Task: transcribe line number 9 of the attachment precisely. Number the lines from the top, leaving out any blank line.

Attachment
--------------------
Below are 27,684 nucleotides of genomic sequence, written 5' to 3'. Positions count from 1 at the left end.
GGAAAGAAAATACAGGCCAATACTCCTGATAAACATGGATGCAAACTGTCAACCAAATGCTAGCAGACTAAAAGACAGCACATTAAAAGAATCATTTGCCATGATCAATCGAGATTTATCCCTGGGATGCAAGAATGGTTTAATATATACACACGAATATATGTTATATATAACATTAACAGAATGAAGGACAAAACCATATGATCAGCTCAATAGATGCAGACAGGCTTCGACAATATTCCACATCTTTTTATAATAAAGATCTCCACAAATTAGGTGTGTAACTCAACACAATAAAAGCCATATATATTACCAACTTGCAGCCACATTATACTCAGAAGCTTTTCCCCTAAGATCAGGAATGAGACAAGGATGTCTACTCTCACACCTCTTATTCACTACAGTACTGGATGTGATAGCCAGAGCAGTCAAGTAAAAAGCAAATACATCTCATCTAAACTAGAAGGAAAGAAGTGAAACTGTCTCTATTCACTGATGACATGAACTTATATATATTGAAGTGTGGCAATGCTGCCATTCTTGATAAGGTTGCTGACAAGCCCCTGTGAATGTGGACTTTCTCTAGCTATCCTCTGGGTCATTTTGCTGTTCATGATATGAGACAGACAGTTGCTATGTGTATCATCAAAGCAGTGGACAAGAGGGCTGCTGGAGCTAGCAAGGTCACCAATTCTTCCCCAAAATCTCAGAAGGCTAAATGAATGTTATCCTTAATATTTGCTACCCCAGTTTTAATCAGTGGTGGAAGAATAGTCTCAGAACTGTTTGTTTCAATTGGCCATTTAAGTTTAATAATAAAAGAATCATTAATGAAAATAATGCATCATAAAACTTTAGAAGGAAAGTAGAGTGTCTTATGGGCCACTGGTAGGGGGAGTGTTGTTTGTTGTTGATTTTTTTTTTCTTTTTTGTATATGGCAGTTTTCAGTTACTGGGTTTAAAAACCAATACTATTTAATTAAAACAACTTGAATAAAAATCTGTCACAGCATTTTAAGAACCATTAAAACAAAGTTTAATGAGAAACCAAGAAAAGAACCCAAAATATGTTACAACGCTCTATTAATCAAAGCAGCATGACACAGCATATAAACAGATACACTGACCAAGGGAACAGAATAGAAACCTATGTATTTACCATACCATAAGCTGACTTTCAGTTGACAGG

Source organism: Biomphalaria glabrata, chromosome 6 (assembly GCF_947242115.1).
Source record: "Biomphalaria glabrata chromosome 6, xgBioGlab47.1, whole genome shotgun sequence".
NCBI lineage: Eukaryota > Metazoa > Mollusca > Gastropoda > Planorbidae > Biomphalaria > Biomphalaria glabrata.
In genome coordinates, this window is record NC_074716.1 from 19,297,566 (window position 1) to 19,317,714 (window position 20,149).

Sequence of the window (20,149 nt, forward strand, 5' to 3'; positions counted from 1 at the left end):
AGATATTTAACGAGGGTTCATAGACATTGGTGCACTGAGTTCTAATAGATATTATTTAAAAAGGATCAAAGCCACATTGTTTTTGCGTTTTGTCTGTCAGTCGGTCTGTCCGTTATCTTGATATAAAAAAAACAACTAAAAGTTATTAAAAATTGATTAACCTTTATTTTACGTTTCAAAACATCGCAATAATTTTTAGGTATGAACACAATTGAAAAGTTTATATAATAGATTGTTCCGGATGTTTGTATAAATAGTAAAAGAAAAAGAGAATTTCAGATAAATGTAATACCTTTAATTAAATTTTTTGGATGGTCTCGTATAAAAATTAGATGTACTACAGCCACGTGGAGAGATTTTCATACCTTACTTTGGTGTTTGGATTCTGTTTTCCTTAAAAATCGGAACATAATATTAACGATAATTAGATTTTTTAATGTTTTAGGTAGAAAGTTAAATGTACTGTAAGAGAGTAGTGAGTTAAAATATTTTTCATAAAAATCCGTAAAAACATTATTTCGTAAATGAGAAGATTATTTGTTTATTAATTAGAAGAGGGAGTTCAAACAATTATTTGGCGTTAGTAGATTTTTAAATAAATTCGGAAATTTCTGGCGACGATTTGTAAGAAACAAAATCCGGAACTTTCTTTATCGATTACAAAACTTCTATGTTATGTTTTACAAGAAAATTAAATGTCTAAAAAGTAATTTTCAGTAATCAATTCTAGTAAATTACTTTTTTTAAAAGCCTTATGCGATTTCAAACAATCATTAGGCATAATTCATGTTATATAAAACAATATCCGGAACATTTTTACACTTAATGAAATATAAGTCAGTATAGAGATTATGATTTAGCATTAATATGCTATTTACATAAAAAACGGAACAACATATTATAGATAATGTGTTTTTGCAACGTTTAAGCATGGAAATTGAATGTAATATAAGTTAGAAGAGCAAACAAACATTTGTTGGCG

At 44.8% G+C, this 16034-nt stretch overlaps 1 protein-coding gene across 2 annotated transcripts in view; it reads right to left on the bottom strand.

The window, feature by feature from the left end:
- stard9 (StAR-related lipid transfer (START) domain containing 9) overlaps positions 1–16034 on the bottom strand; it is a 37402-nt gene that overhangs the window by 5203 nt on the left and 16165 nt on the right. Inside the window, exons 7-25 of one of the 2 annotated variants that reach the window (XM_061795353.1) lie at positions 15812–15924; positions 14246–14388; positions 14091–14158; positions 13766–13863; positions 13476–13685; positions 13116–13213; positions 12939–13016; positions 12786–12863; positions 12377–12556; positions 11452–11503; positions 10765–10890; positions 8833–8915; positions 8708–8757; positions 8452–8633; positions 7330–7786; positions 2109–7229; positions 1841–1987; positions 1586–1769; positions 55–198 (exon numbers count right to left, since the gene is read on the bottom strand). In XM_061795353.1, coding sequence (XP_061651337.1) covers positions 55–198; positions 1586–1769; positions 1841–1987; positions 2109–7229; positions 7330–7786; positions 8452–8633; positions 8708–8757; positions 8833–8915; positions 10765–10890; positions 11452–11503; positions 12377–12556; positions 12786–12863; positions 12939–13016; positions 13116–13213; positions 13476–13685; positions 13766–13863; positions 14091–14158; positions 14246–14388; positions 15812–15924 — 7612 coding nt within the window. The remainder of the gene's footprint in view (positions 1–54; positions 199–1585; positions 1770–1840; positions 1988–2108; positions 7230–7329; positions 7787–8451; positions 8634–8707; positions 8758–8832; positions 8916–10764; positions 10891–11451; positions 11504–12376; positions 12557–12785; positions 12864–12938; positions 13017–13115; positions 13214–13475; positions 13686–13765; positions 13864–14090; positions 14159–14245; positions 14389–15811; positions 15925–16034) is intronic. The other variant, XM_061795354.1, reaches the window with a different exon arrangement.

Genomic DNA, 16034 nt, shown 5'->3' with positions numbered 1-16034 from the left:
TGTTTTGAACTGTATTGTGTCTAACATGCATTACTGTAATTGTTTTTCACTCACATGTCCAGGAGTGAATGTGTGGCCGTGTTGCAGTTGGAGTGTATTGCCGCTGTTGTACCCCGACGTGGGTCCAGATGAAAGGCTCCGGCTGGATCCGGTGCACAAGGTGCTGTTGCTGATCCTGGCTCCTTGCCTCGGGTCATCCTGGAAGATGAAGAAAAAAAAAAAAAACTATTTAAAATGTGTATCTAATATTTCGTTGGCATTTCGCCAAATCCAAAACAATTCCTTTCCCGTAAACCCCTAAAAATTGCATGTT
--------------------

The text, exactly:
At 44.8% G+C, this 16034-nt stretch overlaps 1 protein-coding gene across 2 annotated transcripts in view; it reads right to left on the bottom strand.